Tuesday, May 30, 2006

Phony "centrism" on the Democratic side of the aisle

David Sirota has a long post today on Joe Lieberman & the hostile takeover of "centrism", Sirotanlog 05/30/06, in which he writes:

In my new book *Hostile Takeover*, I spend a good deal of time showing how ultra-conservative right-wingers have hijacked the terms "centrist" and "mainstream" and disconnected them from what's actually "centrist" and "mainstream" among the public. This is no small matter (and a topic I have focused on before) - it is a hugely important and powerful linguistic weapon deviously employed by the most destructive forces. That's right - today in Washington, positions that are way to the right of where the American public stands are regularly called "centrist" or "mainstream." That's no accident - it is a deliberate strategy employed by Big Money interests that run the Establishment to effectively marginalize the vast majority of the population from its own political debate and political system. It is, in short, a hostile takeover not just of our government, but of political discourse itself.

How this semantic strategy legitimates right-wing positions and politicians can best be seen in looking at Sen. Joseph Lieberman (D-CT), a man incessantly billed by the Washington media - and himself - as a "centrist."...

On almost every major issue, the data shows that Lieberman is far to the right of the "center" or "mainstream" of American public opinion.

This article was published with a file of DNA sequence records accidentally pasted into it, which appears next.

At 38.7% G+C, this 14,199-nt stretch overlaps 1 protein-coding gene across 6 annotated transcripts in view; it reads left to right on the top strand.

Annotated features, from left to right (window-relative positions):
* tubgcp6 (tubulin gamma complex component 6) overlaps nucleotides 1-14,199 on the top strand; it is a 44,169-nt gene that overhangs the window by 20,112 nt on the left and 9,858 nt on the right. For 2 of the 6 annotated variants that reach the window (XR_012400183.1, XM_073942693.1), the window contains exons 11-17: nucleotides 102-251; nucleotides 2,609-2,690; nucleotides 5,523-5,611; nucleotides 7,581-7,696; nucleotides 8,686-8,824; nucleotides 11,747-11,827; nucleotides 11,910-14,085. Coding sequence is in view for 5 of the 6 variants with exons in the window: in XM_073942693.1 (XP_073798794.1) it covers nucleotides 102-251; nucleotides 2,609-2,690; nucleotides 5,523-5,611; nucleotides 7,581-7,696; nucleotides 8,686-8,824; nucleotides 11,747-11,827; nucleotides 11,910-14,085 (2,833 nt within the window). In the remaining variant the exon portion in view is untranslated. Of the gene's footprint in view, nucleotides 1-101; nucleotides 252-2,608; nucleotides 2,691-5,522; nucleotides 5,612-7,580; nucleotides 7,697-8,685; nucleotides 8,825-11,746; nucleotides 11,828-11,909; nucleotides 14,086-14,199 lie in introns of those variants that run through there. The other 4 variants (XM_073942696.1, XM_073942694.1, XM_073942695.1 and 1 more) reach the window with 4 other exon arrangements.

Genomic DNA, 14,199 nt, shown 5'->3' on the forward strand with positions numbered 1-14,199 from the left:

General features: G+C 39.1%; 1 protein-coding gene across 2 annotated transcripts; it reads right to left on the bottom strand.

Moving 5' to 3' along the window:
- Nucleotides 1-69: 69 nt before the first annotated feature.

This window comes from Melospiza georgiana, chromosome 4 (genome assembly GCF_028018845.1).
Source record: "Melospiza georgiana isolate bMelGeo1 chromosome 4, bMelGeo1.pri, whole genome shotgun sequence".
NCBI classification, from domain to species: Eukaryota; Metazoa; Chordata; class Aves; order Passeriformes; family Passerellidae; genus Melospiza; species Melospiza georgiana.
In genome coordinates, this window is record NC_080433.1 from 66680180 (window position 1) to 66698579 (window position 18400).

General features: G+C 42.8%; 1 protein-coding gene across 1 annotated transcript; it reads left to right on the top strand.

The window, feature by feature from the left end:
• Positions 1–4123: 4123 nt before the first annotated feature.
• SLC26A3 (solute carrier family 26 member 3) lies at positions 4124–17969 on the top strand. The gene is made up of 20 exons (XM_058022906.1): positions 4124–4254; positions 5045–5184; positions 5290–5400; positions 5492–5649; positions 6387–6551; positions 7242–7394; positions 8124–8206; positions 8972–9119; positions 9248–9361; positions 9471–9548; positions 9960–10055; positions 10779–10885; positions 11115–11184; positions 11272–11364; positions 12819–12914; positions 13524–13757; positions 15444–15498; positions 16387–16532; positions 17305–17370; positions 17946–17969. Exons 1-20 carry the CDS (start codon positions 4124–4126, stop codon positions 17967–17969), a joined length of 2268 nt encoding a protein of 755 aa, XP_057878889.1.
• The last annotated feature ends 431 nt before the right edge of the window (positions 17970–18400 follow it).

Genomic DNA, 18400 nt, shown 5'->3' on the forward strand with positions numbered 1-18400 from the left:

Take the Iraq War. Lieberman continues to unflinchingly support the stay-the-course policy of the Bush administration, to the point where he attacks those who even raise questions about the administration's Iraq policy as "undermin[ing] the president's credibility at our nation's peril." His out-of-the-mainstream position comes at a time when every major national poll shows roughly two thirds of Americans oppose the war and want a change in policy. But it gets worse. Lieberman has long claimed that because of the Iraq War, "the world is safer, America is safer." Again, CNN/USA Today polls asked this very question, and they have consistently shown (here and here) that the majority of Americans believe that the Iraq War has made America less safe. In sum, the cold, hard data shows that despite the rhetoric, Joe Lieberman is on the fringe extreme, while those like Ned Lamont who have criticized his position and who want a change in policy are the real centrists.  (my emphasis)

1 comment:

hpgalactis said...

Joe is no centerist. We need more centerists. We are sick and tired of the two sides bitching.